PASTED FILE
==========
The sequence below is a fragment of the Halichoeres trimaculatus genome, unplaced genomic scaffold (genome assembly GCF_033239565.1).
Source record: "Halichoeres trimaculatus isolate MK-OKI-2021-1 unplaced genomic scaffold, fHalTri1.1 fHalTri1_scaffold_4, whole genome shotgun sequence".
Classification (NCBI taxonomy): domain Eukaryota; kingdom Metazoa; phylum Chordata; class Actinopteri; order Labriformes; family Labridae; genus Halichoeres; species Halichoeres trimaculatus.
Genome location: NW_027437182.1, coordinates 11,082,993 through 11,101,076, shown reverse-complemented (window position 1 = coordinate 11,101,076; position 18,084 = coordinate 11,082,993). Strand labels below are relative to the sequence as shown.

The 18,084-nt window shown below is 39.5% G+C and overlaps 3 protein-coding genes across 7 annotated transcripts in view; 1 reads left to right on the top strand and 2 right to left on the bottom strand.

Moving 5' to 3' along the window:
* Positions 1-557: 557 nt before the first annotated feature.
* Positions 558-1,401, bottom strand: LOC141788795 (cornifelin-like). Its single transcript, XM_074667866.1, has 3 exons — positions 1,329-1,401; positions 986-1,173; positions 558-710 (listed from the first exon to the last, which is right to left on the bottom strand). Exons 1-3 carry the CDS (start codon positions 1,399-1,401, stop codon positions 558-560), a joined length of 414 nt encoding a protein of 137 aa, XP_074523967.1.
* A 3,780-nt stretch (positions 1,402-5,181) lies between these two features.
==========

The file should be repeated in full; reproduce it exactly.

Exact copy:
The sequence below is a fragment of the Halichoeres trimaculatus genome, unplaced genomic scaffold (genome assembly GCF_033239565.1).
Source record: "Halichoeres trimaculatus isolate MK-OKI-2021-1 unplaced genomic scaffold, fHalTri1.1 fHalTri1_scaffold_4, whole genome shotgun sequence".
Classification (NCBI taxonomy): domain Eukaryota; kingdom Metazoa; phylum Chordata; class Actinopteri; order Labriformes; family Labridae; genus Halichoeres; species Halichoeres trimaculatus.
Genome location: NW_027437182.1, coordinates 11,082,993 through 11,101,076, shown reverse-complemented (window position 1 = coordinate 11,101,076; position 18,084 = coordinate 11,082,993). Strand labels below are relative to the sequence as shown.

The 18,084-nt window shown below is 39.5% G+C and overlaps 3 protein-coding genes across 7 annotated transcripts in view; 1 reads left to right on the top strand and 2 right to left on the bottom strand.

Moving 5' to 3' along the window:
* Positions 1-557: 557 nt before the first annotated feature.
* Positions 558-1,401, bottom strand: LOC141788795 (cornifelin-like). Its single transcript, XM_074667866.1, has 3 exons — positions 1,329-1,401; positions 986-1,173; positions 558-710 (listed from the first exon to the last, which is right to left on the bottom strand). Exons 1-3 carry the CDS (start codon positions 1,399-1,401, stop codon positions 558-560), a joined length of 414 nt encoding a protein of 137 aa, XP_074523967.1.
* A 3,780-nt stretch (positions 1,402-5,181) lies between these two features.